Those who demonstrate that they meet the criteria may be eligible to receive deferred action for a period of two years, subject to renewal. Each application will be reviewed on a case by case bases. To be eligible, individuals must:
- Have come to the United States under the age of sixteen;
- Have continuously resided in the United States for a least five years preceding the date of this memorandum and are present in the United States on the date of this memorandum:
- Are currently in school, have graduated from high school, have obtained a general education development certificate, or are honorably discharged veterans of the Coast Guard or Armed Forces of the United States;
- Have not been convicted of a felony offense, a significant misdemeanor offense, multiple misdemeanor offenses, or otherwise pose a threat to national security or public safety;
- Are not above the age of thirty.
- Individuals must also complete a background check and, for the process to be developed by USCIS, must be 15 years or older unless they are subject to a final order of removal. Only those individuals who can prove through verifiable documentation that they meet these criteria will be eligible for deferred action.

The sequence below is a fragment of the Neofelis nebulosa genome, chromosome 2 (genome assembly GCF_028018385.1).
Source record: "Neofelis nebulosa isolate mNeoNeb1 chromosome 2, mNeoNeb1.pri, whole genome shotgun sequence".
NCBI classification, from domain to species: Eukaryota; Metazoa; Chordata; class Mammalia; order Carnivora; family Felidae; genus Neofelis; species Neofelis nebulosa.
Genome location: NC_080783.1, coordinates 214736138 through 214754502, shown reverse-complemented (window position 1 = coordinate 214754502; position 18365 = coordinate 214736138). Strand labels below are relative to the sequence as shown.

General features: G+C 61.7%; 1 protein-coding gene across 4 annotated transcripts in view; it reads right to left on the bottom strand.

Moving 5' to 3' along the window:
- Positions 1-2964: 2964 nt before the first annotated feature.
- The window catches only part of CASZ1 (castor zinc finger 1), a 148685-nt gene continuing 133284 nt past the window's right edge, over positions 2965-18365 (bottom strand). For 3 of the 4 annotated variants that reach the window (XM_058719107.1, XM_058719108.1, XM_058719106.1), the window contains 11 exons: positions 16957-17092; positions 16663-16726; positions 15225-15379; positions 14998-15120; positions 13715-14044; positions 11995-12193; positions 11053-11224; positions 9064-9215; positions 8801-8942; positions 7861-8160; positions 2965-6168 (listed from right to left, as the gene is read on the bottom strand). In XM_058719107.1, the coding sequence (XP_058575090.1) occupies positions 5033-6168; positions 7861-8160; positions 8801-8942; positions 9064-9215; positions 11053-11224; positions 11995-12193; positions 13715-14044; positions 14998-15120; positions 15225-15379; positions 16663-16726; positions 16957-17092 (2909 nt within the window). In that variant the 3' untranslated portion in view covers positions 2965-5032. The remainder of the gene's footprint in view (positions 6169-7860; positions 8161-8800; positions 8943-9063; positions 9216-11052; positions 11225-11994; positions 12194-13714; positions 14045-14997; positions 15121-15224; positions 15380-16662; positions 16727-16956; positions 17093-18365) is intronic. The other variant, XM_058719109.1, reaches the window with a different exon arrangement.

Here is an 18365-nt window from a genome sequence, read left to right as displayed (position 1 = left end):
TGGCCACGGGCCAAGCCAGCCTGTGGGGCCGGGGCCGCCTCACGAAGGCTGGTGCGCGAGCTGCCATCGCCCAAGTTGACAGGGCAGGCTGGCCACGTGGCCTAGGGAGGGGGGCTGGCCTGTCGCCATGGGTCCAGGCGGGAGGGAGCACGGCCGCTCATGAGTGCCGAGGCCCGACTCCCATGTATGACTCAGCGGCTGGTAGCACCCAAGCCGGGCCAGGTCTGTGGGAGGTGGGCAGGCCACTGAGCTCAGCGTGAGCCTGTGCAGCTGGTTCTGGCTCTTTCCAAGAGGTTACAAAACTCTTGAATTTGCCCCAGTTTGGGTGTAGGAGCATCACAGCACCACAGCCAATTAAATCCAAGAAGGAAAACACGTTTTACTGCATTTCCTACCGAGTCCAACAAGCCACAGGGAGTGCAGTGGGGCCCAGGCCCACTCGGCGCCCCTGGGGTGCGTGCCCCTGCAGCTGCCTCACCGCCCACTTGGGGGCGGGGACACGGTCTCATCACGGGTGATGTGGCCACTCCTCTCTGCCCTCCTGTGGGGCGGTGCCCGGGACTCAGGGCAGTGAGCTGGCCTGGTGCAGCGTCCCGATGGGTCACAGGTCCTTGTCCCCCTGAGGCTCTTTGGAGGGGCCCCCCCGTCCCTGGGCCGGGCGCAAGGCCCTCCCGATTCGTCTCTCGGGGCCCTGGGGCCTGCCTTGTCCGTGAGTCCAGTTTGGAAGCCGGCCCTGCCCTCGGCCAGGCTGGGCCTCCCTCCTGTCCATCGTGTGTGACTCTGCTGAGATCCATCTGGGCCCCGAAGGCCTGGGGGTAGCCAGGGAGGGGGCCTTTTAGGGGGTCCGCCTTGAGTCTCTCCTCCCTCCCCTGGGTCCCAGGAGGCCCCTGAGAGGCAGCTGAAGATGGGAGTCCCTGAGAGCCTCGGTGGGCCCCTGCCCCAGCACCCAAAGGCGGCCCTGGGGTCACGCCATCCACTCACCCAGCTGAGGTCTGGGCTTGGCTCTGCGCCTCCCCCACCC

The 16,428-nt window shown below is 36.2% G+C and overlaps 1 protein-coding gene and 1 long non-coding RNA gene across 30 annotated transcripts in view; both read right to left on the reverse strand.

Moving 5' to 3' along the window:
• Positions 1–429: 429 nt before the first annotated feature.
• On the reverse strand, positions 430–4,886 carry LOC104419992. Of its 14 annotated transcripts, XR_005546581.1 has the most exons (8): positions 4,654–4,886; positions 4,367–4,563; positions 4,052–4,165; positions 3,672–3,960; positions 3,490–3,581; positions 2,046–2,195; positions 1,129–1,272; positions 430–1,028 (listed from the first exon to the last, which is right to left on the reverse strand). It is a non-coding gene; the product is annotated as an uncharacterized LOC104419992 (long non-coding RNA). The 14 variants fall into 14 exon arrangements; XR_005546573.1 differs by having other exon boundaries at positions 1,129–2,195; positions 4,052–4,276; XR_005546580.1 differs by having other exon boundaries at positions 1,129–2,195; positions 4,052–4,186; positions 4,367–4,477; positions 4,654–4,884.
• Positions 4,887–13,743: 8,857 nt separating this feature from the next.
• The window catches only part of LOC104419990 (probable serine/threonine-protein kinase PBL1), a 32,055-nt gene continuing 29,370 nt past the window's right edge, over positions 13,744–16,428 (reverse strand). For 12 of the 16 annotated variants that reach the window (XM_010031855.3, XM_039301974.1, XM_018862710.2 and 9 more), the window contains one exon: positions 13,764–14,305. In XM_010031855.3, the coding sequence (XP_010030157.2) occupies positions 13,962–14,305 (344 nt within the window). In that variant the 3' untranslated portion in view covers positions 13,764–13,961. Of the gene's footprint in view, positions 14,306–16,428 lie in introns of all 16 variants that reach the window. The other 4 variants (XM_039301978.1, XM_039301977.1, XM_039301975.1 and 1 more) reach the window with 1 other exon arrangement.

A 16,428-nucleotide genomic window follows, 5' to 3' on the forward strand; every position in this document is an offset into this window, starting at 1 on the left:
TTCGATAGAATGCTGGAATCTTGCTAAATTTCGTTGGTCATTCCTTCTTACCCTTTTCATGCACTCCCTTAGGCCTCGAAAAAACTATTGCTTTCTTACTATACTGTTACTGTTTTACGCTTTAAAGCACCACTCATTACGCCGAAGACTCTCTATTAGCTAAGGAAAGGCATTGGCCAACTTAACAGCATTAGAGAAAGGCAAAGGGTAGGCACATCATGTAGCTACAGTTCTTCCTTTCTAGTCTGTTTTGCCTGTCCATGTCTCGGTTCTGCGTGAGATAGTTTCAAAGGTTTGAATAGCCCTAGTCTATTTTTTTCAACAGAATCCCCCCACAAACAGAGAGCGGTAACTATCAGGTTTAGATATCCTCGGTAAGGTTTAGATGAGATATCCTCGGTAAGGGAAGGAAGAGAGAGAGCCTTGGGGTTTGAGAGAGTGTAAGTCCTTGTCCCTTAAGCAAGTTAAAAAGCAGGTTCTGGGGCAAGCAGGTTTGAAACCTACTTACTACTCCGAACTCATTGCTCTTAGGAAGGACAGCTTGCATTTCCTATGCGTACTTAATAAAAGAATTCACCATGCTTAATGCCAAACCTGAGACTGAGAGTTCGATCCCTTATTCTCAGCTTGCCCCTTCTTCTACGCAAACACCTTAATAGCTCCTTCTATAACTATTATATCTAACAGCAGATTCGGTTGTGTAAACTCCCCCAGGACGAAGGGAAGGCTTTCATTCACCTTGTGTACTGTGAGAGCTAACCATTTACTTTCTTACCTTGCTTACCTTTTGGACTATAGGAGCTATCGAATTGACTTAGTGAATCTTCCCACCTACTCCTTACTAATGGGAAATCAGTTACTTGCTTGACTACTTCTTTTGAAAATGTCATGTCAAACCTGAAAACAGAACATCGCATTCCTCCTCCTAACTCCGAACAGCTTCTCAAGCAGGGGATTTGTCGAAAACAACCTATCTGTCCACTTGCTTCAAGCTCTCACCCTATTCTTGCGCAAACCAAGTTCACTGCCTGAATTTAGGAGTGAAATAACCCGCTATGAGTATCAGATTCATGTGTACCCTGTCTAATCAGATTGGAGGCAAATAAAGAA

- DHS and its components will implement a process by August 15, 2012 to allow eligible young people to request deferred action and employment authorization. In the meantime, individuals who believe they are eligible should not submit a deferred action request.
- Individuals who are not in removal proceedings or who are subject to a final order of removal will need to submit a request for a review of their case and supporting evidence to USCIS. In the coming weeks, USCIS will outline and announce the procedures by which individuals can engage in this process. Individuals with questions or seeking more information on the new process may call the USCIS hotline or visit the USCIS website.
- For individuals who are in removal proceedings before the Executive Office for Immigration Review, ICE will, in the coming weeks, announce the process by which qualified individuals may request a review of their case. Additional information is available from the ICE Office of the Public Advocate.
More from DHS
- Deferred Action
- Secretary Napolitano Announces Deferred Action Process for Young People Who Are Low Enforcement Priorities, June 15, 2012
- Fact Sheet: Transforming the Immigration Enforcement System, June 15, 2012
- La Secretaria Napolitano Anuncia Proceso De Acción Diferida Para Jóvenes Que Sean De Baja Prioridad Para La Aplicación De La Ley, 15 de junio, 2012
- Deferred Action for Childhood Arrivals flyer (1317KB PDF)
- DHS Memo: Exercising Prosecutorial Discretion with Respect to Individuals Who Came to the United States as Children